The launch of Disney+ in Nov. 2019 gave rise to original content such as the ultra-meta “High School Musical: The Musical: The Series” and the Kristen Bell-hosted reality show, “Encore!” At the platform’s disposal is the abundance of licenced content that Disney has racked up over the years.
One of the ways streaming services attempt to lure you in is not just with exclusive flashy original series but also through content that has been around for decades. While Disney+ boasts their Marvel library and the animated classic “The Simpsons,” my mind has been wrapped around the agelessness and rewatchability that surrounds another animated show —“Phineas and Ferb” — a children’s show about the impossible adventures of two kids’ summer vacation.
Originally airing between 2007 and 2015, “Phineas and Ferb” was an animated show intended for kids, but came with an adult sensibility that also welcomed older viewers. The humor is not just slapstick but surprisingly clever, with recurring gags that have lasted since the first episode of the show. Like the fact that Ferb never talks, but when he does, it’s always an insightful sentence in a British accent. Or when someone asks Phineas “Aren’t you a little young to be doing [insert activity]?” and he replies: “Yes. Yes I am,” then continues to build whatever it was that he’s too young to be doing.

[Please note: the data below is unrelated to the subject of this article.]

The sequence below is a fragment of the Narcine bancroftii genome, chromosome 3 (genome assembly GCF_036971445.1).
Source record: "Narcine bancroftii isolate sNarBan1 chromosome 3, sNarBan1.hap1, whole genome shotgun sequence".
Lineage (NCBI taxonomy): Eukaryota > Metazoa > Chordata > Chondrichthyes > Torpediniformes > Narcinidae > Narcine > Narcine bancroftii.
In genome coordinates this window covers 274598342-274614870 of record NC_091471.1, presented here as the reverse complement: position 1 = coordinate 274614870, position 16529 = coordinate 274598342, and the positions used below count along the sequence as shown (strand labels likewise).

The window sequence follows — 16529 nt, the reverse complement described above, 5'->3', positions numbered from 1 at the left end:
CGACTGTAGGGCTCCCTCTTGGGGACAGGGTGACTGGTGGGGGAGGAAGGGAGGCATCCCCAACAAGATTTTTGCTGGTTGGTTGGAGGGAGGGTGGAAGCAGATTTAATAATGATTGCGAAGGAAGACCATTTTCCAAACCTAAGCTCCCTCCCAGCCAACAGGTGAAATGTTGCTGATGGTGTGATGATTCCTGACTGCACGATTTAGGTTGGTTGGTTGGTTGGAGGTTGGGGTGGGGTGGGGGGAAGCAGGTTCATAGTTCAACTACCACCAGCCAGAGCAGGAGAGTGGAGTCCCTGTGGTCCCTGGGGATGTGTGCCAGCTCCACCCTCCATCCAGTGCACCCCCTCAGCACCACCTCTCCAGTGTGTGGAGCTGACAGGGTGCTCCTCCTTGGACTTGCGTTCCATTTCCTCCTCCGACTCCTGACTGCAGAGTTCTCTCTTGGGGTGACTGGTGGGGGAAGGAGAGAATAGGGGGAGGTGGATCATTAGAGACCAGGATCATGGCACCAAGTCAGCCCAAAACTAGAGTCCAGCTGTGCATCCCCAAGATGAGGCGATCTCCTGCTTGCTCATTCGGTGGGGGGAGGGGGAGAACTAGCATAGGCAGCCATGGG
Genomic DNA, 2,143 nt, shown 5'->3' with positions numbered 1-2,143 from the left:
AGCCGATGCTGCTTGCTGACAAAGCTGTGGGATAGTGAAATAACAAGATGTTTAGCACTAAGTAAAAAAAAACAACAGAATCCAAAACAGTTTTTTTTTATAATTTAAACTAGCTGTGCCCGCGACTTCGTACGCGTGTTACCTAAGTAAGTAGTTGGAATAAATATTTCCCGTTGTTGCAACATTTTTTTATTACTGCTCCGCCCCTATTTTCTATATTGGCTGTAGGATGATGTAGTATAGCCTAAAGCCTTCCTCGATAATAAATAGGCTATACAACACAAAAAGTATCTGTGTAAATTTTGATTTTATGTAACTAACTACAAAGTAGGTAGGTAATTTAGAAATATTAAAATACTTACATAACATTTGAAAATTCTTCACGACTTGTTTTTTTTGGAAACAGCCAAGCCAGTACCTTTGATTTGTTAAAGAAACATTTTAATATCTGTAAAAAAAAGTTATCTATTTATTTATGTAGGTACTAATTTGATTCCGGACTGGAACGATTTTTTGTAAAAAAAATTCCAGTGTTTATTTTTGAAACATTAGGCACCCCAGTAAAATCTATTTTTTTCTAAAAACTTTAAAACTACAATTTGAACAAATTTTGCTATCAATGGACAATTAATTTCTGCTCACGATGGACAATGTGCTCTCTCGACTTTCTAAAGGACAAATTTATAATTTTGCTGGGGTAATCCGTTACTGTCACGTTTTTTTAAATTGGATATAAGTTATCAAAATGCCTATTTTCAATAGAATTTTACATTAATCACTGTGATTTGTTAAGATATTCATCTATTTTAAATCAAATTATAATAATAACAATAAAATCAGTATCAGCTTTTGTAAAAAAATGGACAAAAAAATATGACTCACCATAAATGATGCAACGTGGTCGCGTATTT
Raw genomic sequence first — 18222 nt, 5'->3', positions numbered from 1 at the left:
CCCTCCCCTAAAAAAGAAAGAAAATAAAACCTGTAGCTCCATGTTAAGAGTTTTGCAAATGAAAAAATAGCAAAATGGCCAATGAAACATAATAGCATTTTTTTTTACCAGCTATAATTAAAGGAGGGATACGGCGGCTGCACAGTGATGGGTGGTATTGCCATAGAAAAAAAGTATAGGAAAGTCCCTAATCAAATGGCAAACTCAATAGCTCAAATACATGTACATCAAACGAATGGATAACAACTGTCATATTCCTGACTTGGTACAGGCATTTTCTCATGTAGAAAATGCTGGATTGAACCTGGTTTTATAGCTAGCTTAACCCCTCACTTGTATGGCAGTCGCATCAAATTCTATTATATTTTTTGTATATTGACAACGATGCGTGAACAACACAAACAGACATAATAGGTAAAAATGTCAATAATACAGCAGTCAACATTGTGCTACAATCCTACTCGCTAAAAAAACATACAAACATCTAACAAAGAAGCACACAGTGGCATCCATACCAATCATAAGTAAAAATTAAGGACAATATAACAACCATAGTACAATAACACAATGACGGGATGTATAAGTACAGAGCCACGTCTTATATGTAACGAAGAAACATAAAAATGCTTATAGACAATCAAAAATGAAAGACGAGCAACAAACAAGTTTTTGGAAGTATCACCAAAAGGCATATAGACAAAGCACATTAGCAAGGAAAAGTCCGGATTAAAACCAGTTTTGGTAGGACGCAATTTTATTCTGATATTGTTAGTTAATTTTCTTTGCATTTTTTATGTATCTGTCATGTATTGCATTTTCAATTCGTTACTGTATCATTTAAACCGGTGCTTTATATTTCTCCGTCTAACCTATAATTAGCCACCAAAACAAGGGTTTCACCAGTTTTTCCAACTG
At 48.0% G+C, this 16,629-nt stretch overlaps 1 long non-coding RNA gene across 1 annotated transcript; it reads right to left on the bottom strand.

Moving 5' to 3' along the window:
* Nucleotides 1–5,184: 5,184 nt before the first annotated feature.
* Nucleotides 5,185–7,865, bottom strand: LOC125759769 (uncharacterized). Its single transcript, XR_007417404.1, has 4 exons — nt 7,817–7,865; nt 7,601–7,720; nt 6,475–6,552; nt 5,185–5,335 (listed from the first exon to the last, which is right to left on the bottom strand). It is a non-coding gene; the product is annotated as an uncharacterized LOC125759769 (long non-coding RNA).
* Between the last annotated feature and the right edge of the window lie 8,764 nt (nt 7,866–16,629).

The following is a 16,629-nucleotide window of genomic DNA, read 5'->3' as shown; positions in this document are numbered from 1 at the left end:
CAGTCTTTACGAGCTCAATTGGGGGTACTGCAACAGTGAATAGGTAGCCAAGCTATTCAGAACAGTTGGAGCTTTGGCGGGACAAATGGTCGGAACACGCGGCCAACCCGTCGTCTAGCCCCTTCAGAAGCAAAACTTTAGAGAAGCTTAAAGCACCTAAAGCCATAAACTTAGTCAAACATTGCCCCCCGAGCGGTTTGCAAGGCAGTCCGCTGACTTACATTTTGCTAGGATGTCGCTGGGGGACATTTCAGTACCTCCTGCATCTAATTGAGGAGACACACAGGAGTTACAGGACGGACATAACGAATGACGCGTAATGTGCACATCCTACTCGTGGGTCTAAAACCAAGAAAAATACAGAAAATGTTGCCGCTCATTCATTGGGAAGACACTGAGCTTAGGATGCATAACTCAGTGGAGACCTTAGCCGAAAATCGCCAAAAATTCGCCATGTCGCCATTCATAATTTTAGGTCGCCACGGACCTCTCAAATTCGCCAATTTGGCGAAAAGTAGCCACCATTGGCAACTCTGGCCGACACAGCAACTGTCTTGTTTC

Every single episode boats sarcasm, weird scenes with floating baby heads and fantastic subplots involving Phineas and Ferb’s older sister, Candance, in her attempt to “bust” her siblings. Even as she tries to report them, Candace is aware of how the crazy thing her brothers are doing will be over as soon as she brings her mom to the backyard. She’s aware of the unwritten canonical rule that Phineas and Ferb will always get off the hook. We can relate to her frustration when her mom tells her to cool it. Though somewhat of an antagonist, even Candace was able to have dimension — her obsession with her boyfriend Jeremy transforms her from cold-hearted to a bundle of joy, perfectly capturing how all of us once acted around an early-teenage crush.
Then there’s the B-plot that surrounds their pet platypus, Perry, who doubles as the secret Agent P who fights the evil plots of Dr. Doofensmirtz, who encapsulates what it means to be an adult. He’s the villain who tries to take over the world — in this instance just the Tri-state area — but is always stopped by the good guys.
Additionally, every episode features a catchy song that is never more than 90 seconds. I’m not just talking about “Gitchy Gitchy Goo” but the actual gems like “You Snuck Your Way Right Into My Heart” and “S.I.M.P” and “There’s A Platypus Controlling Me.” Not to mention the fact that everyone from my generation knows the plastic tip at the end of the shoelace is called an aglet because Phineas and Ferb wrote a song about it.
The optimism and curiosity that surrounded Phineas and Ferb’s daily projects and Dr. Doofensmirtz’s failed “-inators” are enough to keep us endlessly entertained despite the inevitable same result. Phineas’s line “I know what we’re going to do today!” reflects the inspiration, spirit and joy that drives the entire show. There is truly no other show like it, which at least partly explains why people still watch it today. The title sequence told us to “stick with us cause Phineas and Ferb are gonna do it all,” and they did just about everything they could.